Strangely some of the hardest parts of the New Testament are those parts that were designed to be the most practical. Often based on household codes they were to help the new communities of Jesus followers to be communities of character and to be seen to be living Godly lives.
Why? Because the character of our witness matters. If we are eloquent for Jesus but unloving rat bags we are clanging gongs. If we like too much drink, lack integrity or are loud mouths we malign the word of God and make our testimony unattractive.
Skills and competencies matter but character matters more because eventually our heart and our character will shine out: though a commitment to continuing growth and to being a reflective practitioner can help both skill acquisition and character development.
Followers of Jesus should be full of grace and mercy, like the one we profess to follow. Children of God should have the same passion for justice and righteousness (things being in right relationship with God, others and ourselves) as the one we honour as ‘Our Father’. Those filled with the Spirit of God should be overflowing with love and compassion as the character of God is seen in us.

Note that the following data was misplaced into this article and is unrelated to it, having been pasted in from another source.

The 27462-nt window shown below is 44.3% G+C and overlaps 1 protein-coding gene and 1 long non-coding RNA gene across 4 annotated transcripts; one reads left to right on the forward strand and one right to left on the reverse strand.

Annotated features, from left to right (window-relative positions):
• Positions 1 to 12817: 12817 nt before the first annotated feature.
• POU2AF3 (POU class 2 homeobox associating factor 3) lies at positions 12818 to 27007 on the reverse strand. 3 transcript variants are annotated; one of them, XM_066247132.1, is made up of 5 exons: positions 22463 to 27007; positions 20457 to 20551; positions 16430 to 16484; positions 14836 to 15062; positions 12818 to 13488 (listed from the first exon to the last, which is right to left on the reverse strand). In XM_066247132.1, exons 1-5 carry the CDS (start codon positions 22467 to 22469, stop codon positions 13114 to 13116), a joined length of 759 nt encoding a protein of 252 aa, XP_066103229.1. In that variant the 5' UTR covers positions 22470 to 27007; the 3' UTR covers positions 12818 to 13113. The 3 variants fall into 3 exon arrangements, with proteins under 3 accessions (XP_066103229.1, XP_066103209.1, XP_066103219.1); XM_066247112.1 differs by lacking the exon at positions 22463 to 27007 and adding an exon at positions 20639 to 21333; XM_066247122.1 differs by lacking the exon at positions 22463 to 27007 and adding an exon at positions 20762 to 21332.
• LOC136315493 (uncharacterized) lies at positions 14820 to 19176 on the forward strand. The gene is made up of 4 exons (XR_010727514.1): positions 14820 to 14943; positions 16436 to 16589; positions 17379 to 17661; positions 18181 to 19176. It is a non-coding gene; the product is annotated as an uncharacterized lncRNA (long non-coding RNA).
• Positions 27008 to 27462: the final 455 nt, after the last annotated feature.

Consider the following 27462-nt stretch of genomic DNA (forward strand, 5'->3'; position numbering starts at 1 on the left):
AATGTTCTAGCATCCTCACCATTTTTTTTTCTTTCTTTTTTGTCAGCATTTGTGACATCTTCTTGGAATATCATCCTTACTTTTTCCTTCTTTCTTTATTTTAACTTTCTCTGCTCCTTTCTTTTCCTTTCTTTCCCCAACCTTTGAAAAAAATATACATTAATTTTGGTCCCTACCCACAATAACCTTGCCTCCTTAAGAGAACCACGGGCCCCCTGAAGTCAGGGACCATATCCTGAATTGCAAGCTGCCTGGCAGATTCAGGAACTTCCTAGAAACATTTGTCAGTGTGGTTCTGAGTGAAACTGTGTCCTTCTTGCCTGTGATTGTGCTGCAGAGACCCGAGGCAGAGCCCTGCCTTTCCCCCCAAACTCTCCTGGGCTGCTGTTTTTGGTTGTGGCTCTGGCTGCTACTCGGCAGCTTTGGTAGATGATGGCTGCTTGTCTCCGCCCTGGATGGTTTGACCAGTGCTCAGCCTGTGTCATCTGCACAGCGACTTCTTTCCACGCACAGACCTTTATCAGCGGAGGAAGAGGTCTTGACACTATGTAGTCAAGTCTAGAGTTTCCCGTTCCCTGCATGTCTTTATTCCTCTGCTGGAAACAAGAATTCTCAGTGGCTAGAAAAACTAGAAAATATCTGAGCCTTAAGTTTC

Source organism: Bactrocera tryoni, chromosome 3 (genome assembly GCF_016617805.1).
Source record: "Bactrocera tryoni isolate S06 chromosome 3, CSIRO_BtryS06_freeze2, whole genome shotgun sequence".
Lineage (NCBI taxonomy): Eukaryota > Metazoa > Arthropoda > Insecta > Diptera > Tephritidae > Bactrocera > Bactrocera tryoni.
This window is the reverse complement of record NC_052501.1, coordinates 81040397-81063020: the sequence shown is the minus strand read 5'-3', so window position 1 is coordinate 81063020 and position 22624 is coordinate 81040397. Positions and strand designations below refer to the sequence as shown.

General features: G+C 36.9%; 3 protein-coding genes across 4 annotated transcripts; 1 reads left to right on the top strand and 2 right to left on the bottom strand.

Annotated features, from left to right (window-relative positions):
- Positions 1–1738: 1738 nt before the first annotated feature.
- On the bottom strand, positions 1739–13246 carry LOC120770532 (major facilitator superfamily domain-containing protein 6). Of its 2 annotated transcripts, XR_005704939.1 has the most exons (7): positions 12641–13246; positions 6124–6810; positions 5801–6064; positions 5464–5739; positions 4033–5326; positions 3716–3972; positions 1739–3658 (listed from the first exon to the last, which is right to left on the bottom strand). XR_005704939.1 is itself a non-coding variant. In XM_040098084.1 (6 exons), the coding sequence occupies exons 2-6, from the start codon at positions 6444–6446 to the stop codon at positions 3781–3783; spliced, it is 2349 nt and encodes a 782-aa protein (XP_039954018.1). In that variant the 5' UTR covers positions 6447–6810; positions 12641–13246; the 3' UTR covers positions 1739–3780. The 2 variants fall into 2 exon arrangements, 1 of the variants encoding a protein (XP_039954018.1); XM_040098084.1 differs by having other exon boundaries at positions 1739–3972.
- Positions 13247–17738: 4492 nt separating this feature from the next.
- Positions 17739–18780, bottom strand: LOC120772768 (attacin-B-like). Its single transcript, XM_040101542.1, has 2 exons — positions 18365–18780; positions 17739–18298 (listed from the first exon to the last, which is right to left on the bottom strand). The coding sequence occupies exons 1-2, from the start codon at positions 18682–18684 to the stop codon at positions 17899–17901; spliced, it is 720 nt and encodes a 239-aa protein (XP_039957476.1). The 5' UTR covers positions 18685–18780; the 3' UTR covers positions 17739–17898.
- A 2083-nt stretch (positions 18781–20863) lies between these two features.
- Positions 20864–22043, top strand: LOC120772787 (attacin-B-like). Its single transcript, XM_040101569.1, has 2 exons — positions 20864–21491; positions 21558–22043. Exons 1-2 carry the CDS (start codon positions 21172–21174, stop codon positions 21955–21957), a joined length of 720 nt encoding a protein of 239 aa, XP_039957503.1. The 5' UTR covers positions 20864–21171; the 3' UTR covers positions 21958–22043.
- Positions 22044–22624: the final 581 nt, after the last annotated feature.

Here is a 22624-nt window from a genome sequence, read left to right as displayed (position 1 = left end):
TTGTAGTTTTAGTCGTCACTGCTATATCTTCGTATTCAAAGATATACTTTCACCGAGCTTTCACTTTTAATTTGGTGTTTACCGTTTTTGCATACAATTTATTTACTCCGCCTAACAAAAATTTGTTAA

These things should be true for every Christian, not just for those who live and work cross-culturally but, as with the first gentile believers, it is particularly important that we are faithful to Jesus and live this out in ways appropriate to the culture we live in (and not necessarily the culture we come from).
This requires humility. Humility should come naturally to us since we are following the one who didn’t consider equality with God something to be grasped but took on the nature of a servant; however, the fact remains that we need to be reminded to consider others better than ourselves. In his excellent book “Global Humility Attitudes for Mission” Andy McCullogh suggests humility has a number of dimensions including moral, theological and cultural which are all needed if we are to serve and live among people from around the world.
Character and faithfulness are bigger than we might at first think. They apply to mission organisations as well as the individual mission workers. For example, Jesus says that people will know we are his disciples by our love for one another…..so when people see Christian groups competing against one another, failing to work together and not demonstrating any unity they are entitled to ask why. Likewise when we follow the one who came to serve but act in ways that control, or consider others as somehow less than us, we deny the message we proclaim. Both missionary and mission agency need to be attentive to the character of our witness.